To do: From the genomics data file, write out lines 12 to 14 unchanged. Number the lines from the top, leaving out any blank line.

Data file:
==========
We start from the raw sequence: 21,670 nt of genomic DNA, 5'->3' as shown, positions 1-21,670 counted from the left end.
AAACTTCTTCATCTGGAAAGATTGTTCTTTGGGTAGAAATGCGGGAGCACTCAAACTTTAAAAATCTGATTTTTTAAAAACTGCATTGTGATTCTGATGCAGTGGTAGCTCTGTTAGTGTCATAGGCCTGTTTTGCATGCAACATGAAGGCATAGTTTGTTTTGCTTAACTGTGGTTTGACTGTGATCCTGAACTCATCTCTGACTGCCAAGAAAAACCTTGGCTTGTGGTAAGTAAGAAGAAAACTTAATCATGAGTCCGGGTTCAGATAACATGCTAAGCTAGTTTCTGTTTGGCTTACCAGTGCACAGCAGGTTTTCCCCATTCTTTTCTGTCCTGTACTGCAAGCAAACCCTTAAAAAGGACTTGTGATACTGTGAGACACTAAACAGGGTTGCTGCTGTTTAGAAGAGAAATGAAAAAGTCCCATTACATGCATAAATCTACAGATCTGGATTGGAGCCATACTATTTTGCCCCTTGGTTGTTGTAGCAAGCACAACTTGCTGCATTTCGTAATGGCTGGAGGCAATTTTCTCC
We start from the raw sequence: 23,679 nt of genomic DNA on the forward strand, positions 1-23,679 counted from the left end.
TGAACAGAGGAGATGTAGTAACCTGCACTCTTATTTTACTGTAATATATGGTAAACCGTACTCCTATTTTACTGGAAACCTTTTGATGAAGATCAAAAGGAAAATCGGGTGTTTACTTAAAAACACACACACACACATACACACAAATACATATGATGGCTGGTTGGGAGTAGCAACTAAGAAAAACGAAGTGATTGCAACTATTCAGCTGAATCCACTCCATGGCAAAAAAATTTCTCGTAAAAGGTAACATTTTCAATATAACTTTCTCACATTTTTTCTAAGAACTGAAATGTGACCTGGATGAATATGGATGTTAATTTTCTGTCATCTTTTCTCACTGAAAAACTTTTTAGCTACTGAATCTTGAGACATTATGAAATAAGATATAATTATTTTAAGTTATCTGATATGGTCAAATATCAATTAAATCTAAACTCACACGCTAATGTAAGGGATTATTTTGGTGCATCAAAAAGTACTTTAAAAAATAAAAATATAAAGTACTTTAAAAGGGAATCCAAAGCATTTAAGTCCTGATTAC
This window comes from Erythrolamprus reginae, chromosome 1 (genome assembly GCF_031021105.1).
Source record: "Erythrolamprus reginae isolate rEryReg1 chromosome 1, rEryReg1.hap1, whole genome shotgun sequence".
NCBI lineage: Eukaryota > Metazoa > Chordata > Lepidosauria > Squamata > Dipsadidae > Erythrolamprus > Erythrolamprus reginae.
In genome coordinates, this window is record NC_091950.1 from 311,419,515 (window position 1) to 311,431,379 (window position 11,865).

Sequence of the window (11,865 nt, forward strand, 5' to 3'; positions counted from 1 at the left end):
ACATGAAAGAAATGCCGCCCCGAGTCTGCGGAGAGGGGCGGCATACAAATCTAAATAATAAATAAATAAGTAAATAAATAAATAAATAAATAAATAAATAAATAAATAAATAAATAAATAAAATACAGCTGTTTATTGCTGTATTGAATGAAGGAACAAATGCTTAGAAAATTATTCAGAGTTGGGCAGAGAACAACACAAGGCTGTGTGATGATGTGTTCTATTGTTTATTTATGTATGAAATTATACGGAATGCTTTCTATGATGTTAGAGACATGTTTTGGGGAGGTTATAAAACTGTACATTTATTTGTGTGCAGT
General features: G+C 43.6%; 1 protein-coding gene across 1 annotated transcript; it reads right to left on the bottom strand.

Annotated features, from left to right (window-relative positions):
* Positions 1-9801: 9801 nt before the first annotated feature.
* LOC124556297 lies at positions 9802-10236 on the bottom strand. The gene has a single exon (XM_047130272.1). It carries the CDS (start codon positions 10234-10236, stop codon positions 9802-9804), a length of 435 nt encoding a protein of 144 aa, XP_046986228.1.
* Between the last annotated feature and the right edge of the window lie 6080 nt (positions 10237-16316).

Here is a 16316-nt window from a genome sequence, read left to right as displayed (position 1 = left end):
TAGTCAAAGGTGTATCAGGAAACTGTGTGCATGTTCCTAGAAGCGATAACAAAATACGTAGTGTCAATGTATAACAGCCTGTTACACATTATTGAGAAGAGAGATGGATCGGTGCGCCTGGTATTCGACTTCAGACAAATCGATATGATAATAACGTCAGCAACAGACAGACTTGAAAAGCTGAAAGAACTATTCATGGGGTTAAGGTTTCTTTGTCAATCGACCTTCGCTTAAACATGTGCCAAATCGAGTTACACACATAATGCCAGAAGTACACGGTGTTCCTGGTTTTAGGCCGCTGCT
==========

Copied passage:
Annotated features, from left to right (window-relative positions):
* Positions 1-9801: 9801 nt before the first annotated feature.
* LOC124556297 lies at positions 9802-10236 on the bottom strand. The gene has a single exon (XM_047130272.1). It carries the CDS (start codon positions 10234-10236, stop codon positions 9802-9804), a length of 435 nt encoding a protein of 144 aa, XP_046986228.1.